Average annual earnings: $1.975M per year | 2022 cost: $1.975M
Like Smith-Schuster, Crowder is more of a safety valve than a pure play-maker, and he’s also struggled to stay healthy in recent years. But paired with Stefon Diggs and Gabriel Davis on a Bills team starring Josh Allen at QB? He’s got a real chance to settle in and surprise people as a high-volume slot outlet, all for essentially pocket change.
Top average earner: T.J. Watt (Steelers), $28M per year
Top 2022 earner: T.J. Watt (Steelers), $31.1M
Average annual earnings: $13.625M per year | 2022 cost: $16.5M
The former Ravens star isn’t necessarily “cheap,” but he’s outperforming his own big deal. Consider that 25 other pass rushers, including Bud Dupree, Frank Clark and John Franklin-Myers, make more than him on a per-year basis; and yet Judon still appears to be entering his prime approaching 30. In his last three seasons, he’s combined for 28 sacks, 39 tackles for loss and 79 QB hits.
Nick Bosa (49ers)
Average annual earnings: $8.4M per year | 2022 cost: $10.8M
Even with a pricier fifth-year option ($17.9M) on the way in 2023, Bosa is a prime candidate for a mega-extension in line with the record deal T.J. Watt got from the Steelers. Injuries have failed to erase his impact on San Francisco’s title-contending front, and he’s certainly in Watt’s class as one of the NFL‘s best young relentless edge rushers.
Rashan Gary (Packers)
Average annual earnings: $3.9M per year | 2022 cost: $5M
Like Bosa, he’s got the fifth-year option ($10.8M) to look forward to, but he’s likely also got a long-term payday on the horizon. With Za’Darius Smith fully out of the picture in Green Bay, he’s got a chance to take an even bigger leap as the Packers’ top outside linebacker, coming off a third-year breakout that saw him log 28 QB hits.
Average annual earnings: $3.4M per year | 2022 cost: $4.3M
The Panthers just lost Haason Reddick to a lucrative free-agent deal, and Burns might be an even better all-around player off the edge. At 24, he’s gotten better every year in the NFL, and he enters 2022 looking to log a third straight season with at least nine sacks. Whether or not Carolina proves to be his long-term home, he’ll eventually cash in.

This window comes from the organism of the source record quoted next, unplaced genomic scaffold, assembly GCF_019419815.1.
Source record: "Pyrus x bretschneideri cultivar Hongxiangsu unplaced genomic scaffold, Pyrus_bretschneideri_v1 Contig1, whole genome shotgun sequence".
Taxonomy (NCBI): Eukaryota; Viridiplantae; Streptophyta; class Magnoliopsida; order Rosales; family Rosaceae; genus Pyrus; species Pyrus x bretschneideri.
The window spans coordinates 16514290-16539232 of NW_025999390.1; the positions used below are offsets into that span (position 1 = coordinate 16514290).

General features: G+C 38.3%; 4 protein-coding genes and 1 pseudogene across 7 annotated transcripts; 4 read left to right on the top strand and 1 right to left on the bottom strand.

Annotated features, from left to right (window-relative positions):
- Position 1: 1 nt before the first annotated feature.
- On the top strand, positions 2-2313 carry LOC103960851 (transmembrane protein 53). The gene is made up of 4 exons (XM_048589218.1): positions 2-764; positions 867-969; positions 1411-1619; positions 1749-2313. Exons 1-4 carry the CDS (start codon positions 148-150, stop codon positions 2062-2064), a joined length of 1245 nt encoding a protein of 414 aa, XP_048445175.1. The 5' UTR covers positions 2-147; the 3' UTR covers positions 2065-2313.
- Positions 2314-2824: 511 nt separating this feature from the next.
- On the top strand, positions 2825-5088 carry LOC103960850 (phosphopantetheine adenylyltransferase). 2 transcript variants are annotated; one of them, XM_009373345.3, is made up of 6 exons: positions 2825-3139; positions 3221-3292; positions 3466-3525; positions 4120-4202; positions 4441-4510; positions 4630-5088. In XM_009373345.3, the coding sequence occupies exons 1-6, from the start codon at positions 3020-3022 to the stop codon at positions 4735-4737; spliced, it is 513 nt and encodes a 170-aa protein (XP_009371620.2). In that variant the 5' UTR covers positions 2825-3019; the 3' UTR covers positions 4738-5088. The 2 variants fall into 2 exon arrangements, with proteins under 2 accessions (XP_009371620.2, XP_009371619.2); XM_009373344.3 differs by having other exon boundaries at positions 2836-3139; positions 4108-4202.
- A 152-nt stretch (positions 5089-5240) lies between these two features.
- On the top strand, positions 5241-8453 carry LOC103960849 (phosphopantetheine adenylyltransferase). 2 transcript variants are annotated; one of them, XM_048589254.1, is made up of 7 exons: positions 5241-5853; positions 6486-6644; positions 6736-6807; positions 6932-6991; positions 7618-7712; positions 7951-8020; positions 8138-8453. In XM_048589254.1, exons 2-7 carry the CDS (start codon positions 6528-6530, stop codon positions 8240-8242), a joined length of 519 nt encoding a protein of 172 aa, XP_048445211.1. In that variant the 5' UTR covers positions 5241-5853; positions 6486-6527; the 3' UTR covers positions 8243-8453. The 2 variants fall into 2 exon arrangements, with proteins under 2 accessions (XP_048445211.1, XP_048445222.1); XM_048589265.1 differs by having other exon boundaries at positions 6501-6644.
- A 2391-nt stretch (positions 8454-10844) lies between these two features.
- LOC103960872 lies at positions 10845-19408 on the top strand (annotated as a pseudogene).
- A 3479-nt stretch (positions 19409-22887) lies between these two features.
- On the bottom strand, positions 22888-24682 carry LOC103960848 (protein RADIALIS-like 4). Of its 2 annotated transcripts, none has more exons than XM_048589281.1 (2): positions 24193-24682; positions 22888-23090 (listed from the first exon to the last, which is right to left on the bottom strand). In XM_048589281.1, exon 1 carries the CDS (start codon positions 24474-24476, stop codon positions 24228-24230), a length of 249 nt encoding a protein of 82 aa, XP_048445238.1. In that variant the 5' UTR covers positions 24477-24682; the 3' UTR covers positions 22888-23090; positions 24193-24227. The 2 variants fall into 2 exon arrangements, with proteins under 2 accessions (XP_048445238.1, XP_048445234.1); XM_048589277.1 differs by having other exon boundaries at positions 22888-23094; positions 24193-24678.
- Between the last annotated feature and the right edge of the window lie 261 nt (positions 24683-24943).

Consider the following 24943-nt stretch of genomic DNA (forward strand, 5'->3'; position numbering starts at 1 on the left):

Average annual earnings: $10M per year | 2022 cost: $7.75M
Gilmore wasn’t quite an elite cover man for the extent of his Panthers reunion in 2021, but the former Bills and Patriots star remains a low-risk, high-reward bet for a Colts defense ready to contend. As a short-term starter, you can do a lot worse. Shaquill Griffin, William Jackson III, Ronald Darby and Adoree’ Jackson will all make more in 2022.
Average annual earnings: $7.25M per year | 2022 cost: $7.25M
A whopping 30 corners average more per year than Bradberry, a one-year flyer coming from the rival Giants. Even if he hits his $2.5M in incentives, he’ll be a reasonable gamble as a former Pro Bowler to plug in opposite Darius Slay.
Mike Hilton (Bengals)
Average annual earnings: $6M per year | 2022 cost: $5M
Yes, he’s a slot specialist rather than a shutdown starter on the outside, but everywhere Hilton goes, he finds the ball. It was his deal in Pittsburgh, and it remained his deal in Cincy in 2021. Thirty-five other corners average more per year.
Levi Wallace (Steelers)
Average annual earnings: $4M per year | 2022 cost: $2.5M
He might not be Pro Bowl material, but he’s certainly starting material, and moving over from Buffalo, he’ll be surrounded by a rock-solid supporting cast in Pittsburgh. Forty-seven other CBs make more per year.